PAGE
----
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Take a look at the following factors and then decide:
Are your products perishable or long-lasting?
Do you have a wide product mix or a handful of major sellers only?
If your inventory process is complicated, you might be better off with some help in that regard.
Think if your customers keep changing preferences or if you face seasonal demand.
Understanding market fluctuations is not as simple as it seems.
In some instances, the business owners may be the best judges; in others, the vendors may be seasoned veterans who are able to figure out more accurately what the business needs.
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If you have managed your inventory yourself till now, how often have you had to face stockouts and lost sales?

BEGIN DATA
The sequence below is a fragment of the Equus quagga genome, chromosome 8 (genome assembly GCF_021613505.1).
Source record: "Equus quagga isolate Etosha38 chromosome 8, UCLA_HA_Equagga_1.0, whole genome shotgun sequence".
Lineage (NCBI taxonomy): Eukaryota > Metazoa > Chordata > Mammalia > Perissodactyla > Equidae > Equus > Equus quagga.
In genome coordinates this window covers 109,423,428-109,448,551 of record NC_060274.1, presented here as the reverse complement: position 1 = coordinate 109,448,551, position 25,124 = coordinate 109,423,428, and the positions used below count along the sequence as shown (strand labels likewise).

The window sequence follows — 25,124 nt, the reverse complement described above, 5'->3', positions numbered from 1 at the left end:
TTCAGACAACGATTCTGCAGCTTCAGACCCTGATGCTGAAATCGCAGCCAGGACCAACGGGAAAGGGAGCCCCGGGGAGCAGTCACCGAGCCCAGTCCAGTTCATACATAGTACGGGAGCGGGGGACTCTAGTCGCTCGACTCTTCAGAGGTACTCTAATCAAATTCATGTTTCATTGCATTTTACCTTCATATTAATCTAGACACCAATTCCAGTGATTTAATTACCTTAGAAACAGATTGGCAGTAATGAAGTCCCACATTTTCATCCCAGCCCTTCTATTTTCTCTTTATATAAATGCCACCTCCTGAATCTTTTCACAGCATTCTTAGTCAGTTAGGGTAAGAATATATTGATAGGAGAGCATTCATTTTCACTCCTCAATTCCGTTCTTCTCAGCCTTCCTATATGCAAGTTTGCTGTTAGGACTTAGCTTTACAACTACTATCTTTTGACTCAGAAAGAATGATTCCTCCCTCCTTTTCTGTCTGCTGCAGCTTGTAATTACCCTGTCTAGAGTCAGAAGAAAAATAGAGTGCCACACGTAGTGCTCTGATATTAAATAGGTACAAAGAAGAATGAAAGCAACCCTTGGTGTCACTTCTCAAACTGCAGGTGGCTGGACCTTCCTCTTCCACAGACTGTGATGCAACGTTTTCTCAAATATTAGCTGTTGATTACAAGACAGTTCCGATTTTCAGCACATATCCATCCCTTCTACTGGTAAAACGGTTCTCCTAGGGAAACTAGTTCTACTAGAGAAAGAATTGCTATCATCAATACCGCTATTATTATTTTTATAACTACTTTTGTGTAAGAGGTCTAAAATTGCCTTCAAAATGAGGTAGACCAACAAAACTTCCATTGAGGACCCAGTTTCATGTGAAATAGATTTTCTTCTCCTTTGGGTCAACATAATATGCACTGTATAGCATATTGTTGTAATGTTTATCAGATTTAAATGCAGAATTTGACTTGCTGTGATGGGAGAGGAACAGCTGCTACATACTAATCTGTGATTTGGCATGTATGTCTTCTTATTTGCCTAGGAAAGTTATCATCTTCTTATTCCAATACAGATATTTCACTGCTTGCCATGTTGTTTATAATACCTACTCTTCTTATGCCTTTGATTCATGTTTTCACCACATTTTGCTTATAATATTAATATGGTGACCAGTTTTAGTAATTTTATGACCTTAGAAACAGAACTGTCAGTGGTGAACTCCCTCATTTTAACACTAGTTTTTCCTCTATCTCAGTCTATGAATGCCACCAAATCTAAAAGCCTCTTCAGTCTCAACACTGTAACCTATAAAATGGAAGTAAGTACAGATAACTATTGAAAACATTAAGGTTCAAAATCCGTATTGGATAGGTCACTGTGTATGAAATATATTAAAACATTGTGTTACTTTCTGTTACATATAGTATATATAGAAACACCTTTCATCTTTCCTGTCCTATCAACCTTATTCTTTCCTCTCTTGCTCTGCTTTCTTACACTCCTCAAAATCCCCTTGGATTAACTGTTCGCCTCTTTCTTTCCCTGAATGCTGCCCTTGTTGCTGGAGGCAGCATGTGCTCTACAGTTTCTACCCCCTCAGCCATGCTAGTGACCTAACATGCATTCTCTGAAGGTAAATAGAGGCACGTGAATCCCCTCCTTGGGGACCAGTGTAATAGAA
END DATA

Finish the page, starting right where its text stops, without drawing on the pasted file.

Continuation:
How much of an impact did it make in monetary terms?
How much dead stock have you ended up with, and how much slow-moving inventory?
How much did it cost to store, insure, handle and secure those goods?
If such incidents have happened once too often, it means your track record isn’t too great.
You could try outsourcing it for better results.
For your VMI solution to be successful, the vendor also has to be good. It is imperative to know your vendor’s reputation and background.
Check if others in the industry have used their services, and get their feedback.
Have a detailed discussion with the vendor to evaluate if he is a good fit for your business.